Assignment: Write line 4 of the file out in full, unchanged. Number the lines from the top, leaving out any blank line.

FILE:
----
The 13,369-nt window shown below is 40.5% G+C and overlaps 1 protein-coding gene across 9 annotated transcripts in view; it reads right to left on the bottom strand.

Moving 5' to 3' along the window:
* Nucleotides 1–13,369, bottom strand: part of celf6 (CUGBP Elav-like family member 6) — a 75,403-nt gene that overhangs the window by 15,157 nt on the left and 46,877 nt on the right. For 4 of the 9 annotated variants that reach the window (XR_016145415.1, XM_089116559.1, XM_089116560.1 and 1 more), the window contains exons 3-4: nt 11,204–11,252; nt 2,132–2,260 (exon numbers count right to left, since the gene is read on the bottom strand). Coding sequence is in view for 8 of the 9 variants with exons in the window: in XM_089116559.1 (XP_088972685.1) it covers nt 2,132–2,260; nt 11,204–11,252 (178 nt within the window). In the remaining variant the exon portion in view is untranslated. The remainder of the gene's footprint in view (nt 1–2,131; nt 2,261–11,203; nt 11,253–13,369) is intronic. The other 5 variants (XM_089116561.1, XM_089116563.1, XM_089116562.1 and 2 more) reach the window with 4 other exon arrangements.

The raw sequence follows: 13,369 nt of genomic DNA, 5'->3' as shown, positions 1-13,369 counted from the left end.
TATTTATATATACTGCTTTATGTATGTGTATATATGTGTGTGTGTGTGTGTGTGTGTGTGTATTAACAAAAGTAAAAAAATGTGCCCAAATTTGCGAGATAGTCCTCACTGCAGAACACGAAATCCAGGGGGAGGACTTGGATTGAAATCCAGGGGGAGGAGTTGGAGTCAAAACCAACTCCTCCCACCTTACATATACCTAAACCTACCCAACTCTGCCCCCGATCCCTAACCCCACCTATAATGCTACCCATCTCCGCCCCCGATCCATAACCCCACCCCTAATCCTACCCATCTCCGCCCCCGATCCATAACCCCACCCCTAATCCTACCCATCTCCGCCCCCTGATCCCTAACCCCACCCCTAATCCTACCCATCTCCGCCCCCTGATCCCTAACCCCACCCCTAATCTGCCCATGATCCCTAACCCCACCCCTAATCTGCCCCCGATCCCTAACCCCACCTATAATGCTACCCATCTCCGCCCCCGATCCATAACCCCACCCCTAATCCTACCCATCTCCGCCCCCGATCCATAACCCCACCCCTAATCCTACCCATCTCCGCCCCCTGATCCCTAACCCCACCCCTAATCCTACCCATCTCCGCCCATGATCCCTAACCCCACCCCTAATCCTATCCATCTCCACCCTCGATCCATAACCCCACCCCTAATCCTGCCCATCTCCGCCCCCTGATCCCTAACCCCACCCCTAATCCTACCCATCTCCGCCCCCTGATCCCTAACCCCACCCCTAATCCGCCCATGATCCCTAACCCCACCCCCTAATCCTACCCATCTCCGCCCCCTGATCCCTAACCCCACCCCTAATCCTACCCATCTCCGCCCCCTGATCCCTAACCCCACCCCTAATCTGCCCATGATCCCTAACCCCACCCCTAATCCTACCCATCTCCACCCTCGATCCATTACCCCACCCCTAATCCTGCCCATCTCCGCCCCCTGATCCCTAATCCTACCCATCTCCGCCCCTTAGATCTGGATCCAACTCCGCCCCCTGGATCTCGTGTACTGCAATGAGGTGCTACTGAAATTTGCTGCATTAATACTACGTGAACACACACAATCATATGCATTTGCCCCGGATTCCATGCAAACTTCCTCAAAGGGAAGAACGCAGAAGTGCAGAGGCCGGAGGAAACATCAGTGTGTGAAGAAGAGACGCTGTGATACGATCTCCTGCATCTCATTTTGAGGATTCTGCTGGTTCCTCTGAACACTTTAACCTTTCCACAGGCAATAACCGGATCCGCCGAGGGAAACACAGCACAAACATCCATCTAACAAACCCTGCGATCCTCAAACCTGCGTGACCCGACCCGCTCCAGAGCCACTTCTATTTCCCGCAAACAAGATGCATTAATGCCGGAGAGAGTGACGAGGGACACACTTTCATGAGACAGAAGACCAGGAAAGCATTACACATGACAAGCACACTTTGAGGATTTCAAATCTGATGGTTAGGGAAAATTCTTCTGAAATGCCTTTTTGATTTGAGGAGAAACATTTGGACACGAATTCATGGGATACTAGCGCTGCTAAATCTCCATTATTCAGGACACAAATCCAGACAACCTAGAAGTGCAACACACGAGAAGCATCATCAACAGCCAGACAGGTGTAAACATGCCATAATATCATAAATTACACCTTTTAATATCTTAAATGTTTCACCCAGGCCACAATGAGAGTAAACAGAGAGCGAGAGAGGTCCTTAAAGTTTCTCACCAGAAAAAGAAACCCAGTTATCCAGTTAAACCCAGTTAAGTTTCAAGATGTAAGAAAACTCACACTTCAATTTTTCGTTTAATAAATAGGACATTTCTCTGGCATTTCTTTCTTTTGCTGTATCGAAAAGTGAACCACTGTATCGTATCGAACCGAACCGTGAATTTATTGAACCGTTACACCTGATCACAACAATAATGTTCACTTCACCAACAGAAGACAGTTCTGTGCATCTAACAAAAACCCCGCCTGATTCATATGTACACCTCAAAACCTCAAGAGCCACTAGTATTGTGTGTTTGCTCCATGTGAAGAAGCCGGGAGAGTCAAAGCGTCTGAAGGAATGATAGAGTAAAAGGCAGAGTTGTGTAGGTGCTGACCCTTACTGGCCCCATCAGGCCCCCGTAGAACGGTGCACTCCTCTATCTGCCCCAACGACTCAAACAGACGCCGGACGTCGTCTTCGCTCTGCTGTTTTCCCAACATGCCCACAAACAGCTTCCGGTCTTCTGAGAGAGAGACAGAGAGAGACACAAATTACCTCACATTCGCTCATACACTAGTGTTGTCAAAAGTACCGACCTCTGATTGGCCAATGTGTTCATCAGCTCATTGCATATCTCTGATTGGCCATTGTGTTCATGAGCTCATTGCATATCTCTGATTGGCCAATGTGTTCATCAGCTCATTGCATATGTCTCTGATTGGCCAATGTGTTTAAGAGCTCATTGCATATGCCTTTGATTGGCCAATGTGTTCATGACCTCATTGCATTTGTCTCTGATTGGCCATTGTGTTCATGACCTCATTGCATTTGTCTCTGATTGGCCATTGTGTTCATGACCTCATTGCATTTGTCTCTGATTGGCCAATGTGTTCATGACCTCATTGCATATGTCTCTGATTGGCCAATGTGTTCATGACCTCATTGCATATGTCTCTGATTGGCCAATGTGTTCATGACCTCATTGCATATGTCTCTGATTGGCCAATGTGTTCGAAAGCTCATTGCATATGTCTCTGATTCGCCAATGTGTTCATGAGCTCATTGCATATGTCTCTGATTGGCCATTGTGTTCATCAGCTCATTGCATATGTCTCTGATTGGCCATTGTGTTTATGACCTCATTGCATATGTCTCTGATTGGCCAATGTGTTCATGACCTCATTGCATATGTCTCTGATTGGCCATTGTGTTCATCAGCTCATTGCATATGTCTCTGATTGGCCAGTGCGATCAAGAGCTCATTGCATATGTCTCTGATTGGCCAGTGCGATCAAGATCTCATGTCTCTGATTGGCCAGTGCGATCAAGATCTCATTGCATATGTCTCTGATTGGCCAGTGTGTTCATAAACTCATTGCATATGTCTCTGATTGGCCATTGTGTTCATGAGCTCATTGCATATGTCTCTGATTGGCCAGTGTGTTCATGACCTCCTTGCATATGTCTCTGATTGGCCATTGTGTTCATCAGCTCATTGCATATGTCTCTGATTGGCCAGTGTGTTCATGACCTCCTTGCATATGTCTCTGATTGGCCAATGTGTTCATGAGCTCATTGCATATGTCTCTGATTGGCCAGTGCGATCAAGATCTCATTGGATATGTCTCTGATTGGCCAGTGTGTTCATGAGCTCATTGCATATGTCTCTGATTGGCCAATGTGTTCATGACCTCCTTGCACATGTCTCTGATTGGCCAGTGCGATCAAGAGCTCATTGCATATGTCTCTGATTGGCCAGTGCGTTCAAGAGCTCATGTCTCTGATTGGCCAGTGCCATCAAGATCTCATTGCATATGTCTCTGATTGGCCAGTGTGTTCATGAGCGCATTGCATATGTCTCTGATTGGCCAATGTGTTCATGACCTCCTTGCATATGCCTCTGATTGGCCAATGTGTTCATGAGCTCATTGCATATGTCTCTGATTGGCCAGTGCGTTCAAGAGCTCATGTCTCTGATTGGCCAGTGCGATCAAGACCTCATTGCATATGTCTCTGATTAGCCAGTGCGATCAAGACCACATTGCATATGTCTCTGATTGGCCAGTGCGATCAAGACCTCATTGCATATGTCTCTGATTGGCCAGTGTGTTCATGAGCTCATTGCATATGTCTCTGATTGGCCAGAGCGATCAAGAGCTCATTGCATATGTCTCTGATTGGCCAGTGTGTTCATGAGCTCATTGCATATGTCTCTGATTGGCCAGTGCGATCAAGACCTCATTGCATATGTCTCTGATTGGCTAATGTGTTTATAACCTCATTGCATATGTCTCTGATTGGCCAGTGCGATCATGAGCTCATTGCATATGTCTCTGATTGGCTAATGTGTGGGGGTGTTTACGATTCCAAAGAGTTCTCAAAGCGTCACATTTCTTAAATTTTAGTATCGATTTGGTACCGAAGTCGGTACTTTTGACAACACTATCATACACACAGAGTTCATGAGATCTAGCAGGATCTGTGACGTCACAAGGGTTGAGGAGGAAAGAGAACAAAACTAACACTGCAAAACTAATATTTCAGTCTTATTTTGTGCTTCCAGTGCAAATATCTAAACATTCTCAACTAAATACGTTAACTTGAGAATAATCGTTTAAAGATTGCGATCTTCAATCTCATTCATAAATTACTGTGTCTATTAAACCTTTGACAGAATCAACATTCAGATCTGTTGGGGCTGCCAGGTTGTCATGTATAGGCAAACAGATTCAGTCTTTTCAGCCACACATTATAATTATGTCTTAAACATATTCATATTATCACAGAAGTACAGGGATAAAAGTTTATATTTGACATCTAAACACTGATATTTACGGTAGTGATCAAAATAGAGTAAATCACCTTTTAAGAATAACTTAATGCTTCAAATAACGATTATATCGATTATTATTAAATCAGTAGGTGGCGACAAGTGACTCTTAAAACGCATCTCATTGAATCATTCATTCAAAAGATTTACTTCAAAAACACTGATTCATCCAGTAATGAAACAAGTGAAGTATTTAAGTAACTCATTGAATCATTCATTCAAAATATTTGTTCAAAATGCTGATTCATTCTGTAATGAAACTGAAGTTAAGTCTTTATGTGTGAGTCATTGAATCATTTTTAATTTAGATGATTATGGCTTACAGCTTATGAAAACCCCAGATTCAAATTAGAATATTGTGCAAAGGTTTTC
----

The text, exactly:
The raw sequence follows: 13,369 nt of genomic DNA, 5'->3' as shown, positions 1-13,369 counted from the left end.